Thursday, November 5, 2015

Can The Loss of Hearing Be Reversed?

Researchers at the Rockefeller University in New York City have studied the inner ear and have come across a breakthrough that may lead to the restoration of hearing and balance. The inner ear contains hair cells that make a big contribution to hearing and balance. As humans age, these hair cells slowly die and hearing and balance progressively impair hearing and balance, mostly when people are elderly. The research was conducted by professor A. James Hudspeth and Dr. Ksenia Gnedeva. In their work, they studied mice and found two genes that may be linked to the generation of hair cells.
The inner ear contains structures called utricles, which are sac-like organs that contain hair cells and detect motion. Two genes were found in the utricles that were found to be highly active before birth and slowly declines in activity after birth. This gene activity was found to be directly linked to the development of hair cells. In further studies of the mice, Dr. Gnedeva found that when these genes were turned off, the mice developed abnormally. When the genes were turned on, the mice the older mice had fully mature hair cells. This research opens up many possibilities if these genes could be manipulated in humans. It could lead to the reversal of the loss of hearing and balance in the elderly and even the regeneration of hair. I think that this research made a great contribution to the medical and health industry, as it is a natural occurrence to slowly lose your sense of hearing as you age, and it would be a great advancement if one of your senses could be restored through gene manipulation.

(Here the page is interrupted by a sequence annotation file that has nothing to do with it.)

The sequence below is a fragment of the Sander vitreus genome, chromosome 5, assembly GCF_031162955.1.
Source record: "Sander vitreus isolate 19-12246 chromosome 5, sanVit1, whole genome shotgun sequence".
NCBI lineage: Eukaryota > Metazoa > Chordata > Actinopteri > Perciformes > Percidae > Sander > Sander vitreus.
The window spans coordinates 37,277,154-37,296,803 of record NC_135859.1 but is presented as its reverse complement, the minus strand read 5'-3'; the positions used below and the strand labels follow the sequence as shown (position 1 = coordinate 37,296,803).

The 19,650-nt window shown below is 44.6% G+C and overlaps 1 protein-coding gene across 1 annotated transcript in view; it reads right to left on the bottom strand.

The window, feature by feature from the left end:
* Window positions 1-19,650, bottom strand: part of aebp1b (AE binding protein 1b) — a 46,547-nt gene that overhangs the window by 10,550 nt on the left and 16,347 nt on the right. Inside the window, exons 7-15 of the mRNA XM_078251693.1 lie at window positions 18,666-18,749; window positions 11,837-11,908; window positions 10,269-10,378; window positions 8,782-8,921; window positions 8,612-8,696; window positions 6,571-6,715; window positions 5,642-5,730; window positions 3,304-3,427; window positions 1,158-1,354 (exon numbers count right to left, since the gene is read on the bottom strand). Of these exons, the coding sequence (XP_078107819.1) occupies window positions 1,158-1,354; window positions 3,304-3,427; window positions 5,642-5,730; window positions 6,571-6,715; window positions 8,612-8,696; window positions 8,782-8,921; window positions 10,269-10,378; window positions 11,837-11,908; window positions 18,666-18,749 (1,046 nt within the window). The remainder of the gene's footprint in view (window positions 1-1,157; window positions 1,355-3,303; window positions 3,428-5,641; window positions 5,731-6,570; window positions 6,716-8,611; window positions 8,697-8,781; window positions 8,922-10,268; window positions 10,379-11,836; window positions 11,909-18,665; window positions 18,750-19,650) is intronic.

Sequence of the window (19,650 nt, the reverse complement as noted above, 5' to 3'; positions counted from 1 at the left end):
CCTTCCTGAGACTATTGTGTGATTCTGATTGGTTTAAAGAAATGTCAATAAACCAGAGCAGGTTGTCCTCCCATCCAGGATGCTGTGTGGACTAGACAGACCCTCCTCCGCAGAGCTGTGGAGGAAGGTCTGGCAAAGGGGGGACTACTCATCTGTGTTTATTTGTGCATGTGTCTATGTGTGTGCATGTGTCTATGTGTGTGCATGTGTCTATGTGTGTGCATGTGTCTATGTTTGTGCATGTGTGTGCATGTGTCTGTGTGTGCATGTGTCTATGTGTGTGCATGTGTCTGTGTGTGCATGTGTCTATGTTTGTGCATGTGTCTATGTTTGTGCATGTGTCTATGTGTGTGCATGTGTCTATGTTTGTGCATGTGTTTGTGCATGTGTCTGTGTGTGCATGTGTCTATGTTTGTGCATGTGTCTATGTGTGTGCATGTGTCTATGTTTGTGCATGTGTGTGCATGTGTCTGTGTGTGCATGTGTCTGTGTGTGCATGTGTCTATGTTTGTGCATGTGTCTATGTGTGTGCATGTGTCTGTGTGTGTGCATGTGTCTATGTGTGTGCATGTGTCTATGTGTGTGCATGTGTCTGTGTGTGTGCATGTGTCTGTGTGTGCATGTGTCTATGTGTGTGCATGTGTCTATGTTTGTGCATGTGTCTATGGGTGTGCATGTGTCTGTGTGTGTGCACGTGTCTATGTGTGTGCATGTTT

1. Interesting post but it would be nice to see if it could be implemented with humans. Often times testing genes to that of animals fail to prove success when comparing them to humans. A prime example would be gene therapy.

  2. This post is quite intriguing. One would not normally think that hair growth and hearing are so closely related. Great Post!